Fascinating legal implications of biometric input.
This is the full parking lot at the Silk Sheets 50 mile ride. Lots and lots of riders.
Yes, two posts from Strava in a row, but it was an awesome week in the cycling world.
Every Pixar movie is connected. I explain how, and possibly why.
"Several months ago, I watched a fun-filled video on Cracked.com that introduced the idea (at least to me) that all of the Pixar movies actually exist within the same universe.
Since then, I’ve obsessed over this concept, working to complete what I call “The Pixar Theory,” a working narrative that ties all of the Pixar movies into one cohesive timeline with a main theme."
A friend asked me the other day for a few tips on some of the things I've learned about photography. Clearly, I'm not trained in the art of photography, but I feel like I appreciate a well staged shot, or the classic portrait.
I've included a few of my favorite blog posts on the art of photography basics.
This is a nice start. The key thing to understand is that photography (and especially, exposure)is based on a balance of three of aspects: aperture, iso, and shutter speed. The aforementioned tutorial walks you through the basics of understanding your camera and what assumptions it makes for you while you're learning.
There are two main camps in camera: Nikon and Canon. Both companies make fine hardware, but I'd recommend an entry level consumer SLR in either case, just to get your feet wet. Several years ago, when I purchased my camera (the Canon T2i), the price was around $750. You can get the upgraded model, the T5i for similar prices on amazon, and avoid sales tax at the same time. This camera offers an entry level SLR with most of the bells and whistles that you could want. It shoots 1080p video, takes 5 pictures per second, and offers excellent image quality.
When you buy the camera, I'd buy just the body, and not pay extra for any kit lens. The lenses that sell with the camera are pieces of shit. Take my word for it. If you want to feel like you wasted your money, and wonder why your pictures don't look like the ones on the internet, then use the kit lens. However, for the $120 you can get one of the best lenses out there. The Canon EF 50 mm f/1.8 II is a fantastic lens. No, it doesn't zoom; its a fixed focus "prime" lens. This is okay, it will make you a better photographer. It's small, has a wide aperture (aperture = that blurry effect you love in portrait photography), and cheap. After you've fallen in love with it, you can splurge for the Canon EF 50 f/1.4 lens, which is an even better lens. It has more of that blurry background and bokeh that you'll love.
There are two main camps in photography post-editing: Aperture for the Mac and Adobe's Lightroom for Mac and the PC. Personally, I'm an Aperture guy, though the Lightroom lovers of the world are strong. Editing your photographs in post is simple fun, and I find that it's the most rewarding part of taking pictures. Sure, shit in is shit out, but you can really make a picture pop with some post editing. There are tons of youtube videos showing you how to do some basic editing in Lightroom or Aperture, so I won't get into that now. I think that each piece of software is around $80, but it's well worth it. I'll mention it now, that Aperture even has a Auto Enhance button which increases the saturation, edits the exposure, and just make the photo stand out from the basic shots. You can look at pictures on Facebook or the web and notice the ones that were taken with a nice camera, and those that were taken with a nice camera, and edited in post.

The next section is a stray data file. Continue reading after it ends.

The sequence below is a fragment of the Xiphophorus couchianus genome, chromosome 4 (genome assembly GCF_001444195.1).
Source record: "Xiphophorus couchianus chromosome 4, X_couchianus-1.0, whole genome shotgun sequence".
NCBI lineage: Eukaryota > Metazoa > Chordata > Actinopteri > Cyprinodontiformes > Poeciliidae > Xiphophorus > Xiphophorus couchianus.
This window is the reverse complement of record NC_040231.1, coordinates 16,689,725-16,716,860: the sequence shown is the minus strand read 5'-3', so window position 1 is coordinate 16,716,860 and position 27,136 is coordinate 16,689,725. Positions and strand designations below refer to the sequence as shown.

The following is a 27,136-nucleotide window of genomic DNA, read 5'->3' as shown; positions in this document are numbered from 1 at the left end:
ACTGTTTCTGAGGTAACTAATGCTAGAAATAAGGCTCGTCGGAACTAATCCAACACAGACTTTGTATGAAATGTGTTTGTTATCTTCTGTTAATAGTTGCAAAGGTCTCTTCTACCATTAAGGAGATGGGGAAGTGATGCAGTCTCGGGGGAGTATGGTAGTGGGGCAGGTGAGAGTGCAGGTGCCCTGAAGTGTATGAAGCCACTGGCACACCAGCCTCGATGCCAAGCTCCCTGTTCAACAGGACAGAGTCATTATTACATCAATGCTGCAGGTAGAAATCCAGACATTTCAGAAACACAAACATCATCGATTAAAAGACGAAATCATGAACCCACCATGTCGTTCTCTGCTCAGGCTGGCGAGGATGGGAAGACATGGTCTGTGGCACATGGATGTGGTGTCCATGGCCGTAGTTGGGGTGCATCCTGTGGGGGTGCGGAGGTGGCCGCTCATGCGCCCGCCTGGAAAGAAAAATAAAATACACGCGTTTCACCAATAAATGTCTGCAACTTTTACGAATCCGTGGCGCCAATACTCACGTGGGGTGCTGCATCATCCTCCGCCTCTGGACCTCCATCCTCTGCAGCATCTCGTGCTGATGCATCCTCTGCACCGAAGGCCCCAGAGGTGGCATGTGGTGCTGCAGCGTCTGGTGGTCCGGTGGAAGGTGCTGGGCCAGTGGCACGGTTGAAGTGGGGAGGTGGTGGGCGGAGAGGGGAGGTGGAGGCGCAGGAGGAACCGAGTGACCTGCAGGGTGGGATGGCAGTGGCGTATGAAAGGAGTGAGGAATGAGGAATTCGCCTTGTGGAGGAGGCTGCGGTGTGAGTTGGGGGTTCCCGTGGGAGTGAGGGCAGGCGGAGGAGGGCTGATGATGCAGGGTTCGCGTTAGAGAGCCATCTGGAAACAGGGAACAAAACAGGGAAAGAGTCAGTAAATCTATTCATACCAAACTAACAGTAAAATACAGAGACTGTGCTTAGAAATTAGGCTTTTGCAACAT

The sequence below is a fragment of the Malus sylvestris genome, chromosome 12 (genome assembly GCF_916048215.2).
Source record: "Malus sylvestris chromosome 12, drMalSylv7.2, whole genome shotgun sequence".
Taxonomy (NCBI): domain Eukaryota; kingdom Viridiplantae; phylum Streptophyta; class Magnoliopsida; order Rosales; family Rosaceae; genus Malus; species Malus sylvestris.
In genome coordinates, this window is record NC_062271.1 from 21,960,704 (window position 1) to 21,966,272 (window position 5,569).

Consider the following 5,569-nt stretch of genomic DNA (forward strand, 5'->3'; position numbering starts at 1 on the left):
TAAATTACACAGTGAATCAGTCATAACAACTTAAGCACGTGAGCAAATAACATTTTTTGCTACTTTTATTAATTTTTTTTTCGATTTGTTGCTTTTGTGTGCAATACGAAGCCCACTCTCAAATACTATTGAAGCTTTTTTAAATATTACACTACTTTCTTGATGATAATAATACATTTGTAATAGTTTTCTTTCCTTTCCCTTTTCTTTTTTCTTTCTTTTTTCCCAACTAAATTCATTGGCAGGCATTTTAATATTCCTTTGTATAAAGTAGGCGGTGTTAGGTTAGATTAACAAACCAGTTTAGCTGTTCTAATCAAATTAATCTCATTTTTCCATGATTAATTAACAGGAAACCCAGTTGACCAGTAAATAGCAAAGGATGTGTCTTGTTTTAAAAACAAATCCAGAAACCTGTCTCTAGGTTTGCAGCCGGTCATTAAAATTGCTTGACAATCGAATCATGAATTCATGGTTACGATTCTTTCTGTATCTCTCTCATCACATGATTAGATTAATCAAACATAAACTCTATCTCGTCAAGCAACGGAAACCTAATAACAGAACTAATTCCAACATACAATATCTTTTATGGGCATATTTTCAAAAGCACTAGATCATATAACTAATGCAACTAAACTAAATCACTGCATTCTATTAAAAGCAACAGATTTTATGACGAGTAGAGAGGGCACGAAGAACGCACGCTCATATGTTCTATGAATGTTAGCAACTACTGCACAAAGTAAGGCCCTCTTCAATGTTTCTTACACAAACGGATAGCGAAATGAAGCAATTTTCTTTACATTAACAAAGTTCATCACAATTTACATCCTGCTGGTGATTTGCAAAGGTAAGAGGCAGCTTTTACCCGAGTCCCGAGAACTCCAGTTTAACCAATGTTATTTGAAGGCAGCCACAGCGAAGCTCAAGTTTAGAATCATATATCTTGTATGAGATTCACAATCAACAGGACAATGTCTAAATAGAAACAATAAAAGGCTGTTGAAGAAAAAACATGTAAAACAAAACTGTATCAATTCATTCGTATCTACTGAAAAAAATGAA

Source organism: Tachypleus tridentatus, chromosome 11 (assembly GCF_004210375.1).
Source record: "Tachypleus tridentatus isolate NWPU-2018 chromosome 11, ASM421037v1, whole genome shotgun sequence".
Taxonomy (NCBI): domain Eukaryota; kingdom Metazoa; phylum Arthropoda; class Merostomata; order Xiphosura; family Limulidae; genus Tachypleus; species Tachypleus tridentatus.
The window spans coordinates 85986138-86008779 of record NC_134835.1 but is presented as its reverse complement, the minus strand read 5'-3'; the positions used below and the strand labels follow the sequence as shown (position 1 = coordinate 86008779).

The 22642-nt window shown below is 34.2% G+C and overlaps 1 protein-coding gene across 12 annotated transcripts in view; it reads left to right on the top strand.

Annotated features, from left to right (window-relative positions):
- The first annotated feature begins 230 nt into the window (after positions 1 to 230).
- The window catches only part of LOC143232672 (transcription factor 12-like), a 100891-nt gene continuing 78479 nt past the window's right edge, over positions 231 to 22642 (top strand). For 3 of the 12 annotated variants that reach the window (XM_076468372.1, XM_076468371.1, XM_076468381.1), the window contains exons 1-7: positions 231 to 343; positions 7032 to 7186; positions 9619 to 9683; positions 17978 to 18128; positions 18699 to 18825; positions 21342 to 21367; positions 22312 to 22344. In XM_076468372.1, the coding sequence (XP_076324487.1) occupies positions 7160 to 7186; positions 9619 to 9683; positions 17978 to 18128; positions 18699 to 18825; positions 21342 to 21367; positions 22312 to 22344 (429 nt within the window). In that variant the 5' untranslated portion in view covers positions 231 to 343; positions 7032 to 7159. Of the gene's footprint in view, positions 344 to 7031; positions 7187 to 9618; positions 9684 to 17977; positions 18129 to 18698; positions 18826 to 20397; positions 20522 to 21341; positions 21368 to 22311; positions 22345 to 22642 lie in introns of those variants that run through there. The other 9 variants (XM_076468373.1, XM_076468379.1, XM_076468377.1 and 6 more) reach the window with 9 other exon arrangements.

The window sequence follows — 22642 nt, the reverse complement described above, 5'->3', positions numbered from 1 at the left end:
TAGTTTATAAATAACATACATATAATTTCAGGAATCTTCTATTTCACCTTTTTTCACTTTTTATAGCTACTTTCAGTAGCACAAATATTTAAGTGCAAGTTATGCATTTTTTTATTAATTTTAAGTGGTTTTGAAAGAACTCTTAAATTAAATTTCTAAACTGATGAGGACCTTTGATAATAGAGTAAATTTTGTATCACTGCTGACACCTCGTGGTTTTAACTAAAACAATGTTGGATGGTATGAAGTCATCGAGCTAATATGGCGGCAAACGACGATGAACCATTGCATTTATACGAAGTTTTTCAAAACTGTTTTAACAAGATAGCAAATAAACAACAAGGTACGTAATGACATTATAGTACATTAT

Remember, the best camera is the one you have one you. Just take every picture you can. iPhone, SLR, compact camera, its doesn't matter. Just take pictures - it will make you better, and make you see the world in a different light.
Many have seen the early Ralph McQuarrie sketches of Boba Fett sporting the all-white helmet and armor. What you haven’t seen is the original white Fett costume in action. A videotape was rolling to capture “proto Fett’s” reveal to Lucas and company at the filmmaker’s home on June 28, 1978. In the video, sound designer Ben Burtt “hosts” Fett’s reveal, describing the different weapons, functions, and characteristics of the costume (worn by Empire’s assistant film editor Duwayne Dunham for the test).
The previous logo worked nicely in that it was four letters neatly arranged in a tight grid of rounded-corner squares but in order to make all the letters fill out the squares the typography has been stretched, making the “S” and “C” particularly aggravating. I will blame it on the nascent technology of phototypesetting that allows far more play with the fonts than ever before. But the agency should know better than letting technology drive their aesthetics. Five years makes a big difference and the SCDP logo — name change notwithstanding — was starting to feel out of date in this drastically changing decade.
There’s one thing that practicing photography does to you that is immensely valuable and often overlooked. It forces you to see the world around you in a completely different way. It teaches you to find beauty and impact and symbolism in places that most people wouldn’t grace with a second look. Photography teaches you to pay attention and to appreciate. It’s about seeing much more than it is about capturing what you see.
If you're not listening to This American Life, you're missing out. This American Life is a program on NPR hosted by Ira Glass which focuses on news, culture, and social issues. I have no idea when it airs on the radio, and thus I listen to the podcast during commutes or while I'm running. This week's episode, Music Lessons, struck a chord. While I was never a good pianist, I have a significant amount of respect for anyone who plays an instrument.
Take a listen to this week's podcast.